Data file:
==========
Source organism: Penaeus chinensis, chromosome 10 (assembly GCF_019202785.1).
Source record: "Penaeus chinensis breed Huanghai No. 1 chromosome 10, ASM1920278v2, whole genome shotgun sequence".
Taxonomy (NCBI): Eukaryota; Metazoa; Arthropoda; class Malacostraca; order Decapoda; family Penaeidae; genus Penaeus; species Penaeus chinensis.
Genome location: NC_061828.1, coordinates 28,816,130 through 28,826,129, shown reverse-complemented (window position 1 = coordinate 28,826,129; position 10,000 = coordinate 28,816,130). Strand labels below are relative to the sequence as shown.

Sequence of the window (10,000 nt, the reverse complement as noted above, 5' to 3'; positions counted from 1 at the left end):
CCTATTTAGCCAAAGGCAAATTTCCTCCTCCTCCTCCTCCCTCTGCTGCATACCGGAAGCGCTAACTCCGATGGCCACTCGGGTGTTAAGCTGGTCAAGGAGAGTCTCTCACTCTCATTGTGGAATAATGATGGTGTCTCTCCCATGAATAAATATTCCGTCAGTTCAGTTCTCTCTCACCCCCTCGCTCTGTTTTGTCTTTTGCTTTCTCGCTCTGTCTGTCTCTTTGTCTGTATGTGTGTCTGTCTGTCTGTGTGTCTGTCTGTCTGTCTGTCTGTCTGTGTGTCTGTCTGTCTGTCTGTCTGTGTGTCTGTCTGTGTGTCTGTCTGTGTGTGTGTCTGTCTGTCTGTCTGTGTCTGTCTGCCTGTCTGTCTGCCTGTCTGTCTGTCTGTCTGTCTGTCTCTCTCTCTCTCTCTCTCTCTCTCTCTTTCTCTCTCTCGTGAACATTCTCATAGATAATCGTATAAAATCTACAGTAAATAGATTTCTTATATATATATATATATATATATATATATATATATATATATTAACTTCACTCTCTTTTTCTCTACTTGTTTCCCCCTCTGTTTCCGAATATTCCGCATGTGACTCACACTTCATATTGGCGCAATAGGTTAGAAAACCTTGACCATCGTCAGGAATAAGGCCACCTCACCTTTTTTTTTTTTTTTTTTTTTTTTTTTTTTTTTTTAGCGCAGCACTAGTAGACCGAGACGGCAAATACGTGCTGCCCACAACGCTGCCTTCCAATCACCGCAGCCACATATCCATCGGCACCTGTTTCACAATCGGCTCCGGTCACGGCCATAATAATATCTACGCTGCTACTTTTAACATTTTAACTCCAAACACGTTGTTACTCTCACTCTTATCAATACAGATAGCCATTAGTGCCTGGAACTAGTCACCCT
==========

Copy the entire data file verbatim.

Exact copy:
Source organism: Penaeus chinensis, chromosome 10 (assembly GCF_019202785.1).
Source record: "Penaeus chinensis breed Huanghai No. 1 chromosome 10, ASM1920278v2, whole genome shotgun sequence".
Taxonomy (NCBI): Eukaryota; Metazoa; Arthropoda; class Malacostraca; order Decapoda; family Penaeidae; genus Penaeus; species Penaeus chinensis.
Genome location: NC_061828.1, coordinates 28,816,130 through 28,826,129, shown reverse-complemented (window position 1 = coordinate 28,826,129; position 10,000 = coordinate 28,816,130). Strand labels below are relative to the sequence as shown.

Sequence of the window (10,000 nt, the reverse complement as noted above, 5' to 3'; positions counted from 1 at the left end):
CCTATTTAGCCAAAGGCAAATTTCCTCCTCCTCCTCCTCCCTCTGCTGCATACCGGAAGCGCTAACTCCGATGGCCACTCGGGTGTTAAGCTGGTCAAGGAGAGTCTCTCACTCTCATTGTGGAATAATGATGGTGTCTCTCCCATGAATAAATATTCCGTCAGTTCAGTTCTCTCTCACCCCCTCGCTCTGTTTTGTCTTTTGCTTTCTCGCTCTGTCTGTCTCTTTGTCTGTATGTGTGTCTGTCTGTCTGTGTGTCTGTCTGTCTGTCTGTCTGTCTGTGTGTCTGTCTGTCTGTCTGTCTGTGTGTCTGTCTGTGTGTCTGTCTGTGTGTGTGTCTGTCTGTCTGTCTGTGTCTGTCTGCCTGTCTGTCTGCCTGTCTGTCTGTCTGTCTGTCTGTCTCTCTCTCTCTCTCTCTCTCTCTCTCTTTCTCTCTCTCGTGAACATTCTCATAGATAATCGTATAAAATCTACAGTAAATAGATTTCTTATATATATATATATATATATATATATATATATATATATATTAACTTCACTCTCTTTTTCTCTACTTGTTTCCCCCTCTGTTTCCGAATATTCCGCATGTGACTCACACTTCATATTGGCGCAATAGGTTAGAAAACCTTGACCATCGTCAGGAATAAGGCCACCTCACCTTTTTTTTTTTTTTTTTTTTTTTTTTTTTTTTTTTAGCGCAGCACTAGTAGACCGAGACGGCAAATACGTGCTGCCCACAACGCTGCCTTCCAATCACCGCAGCCACATATCCATCGGCACCTGTTTCACAATCGGCTCCGGTCACGGCCATAATAATATCTACGCTGCTACTTTTAACATTTTAACTCCAAACACGTTGTTACTCTCACTCTTATCAATACAGATAGCCATTAGTGCCTGGAACTAGTCACCCT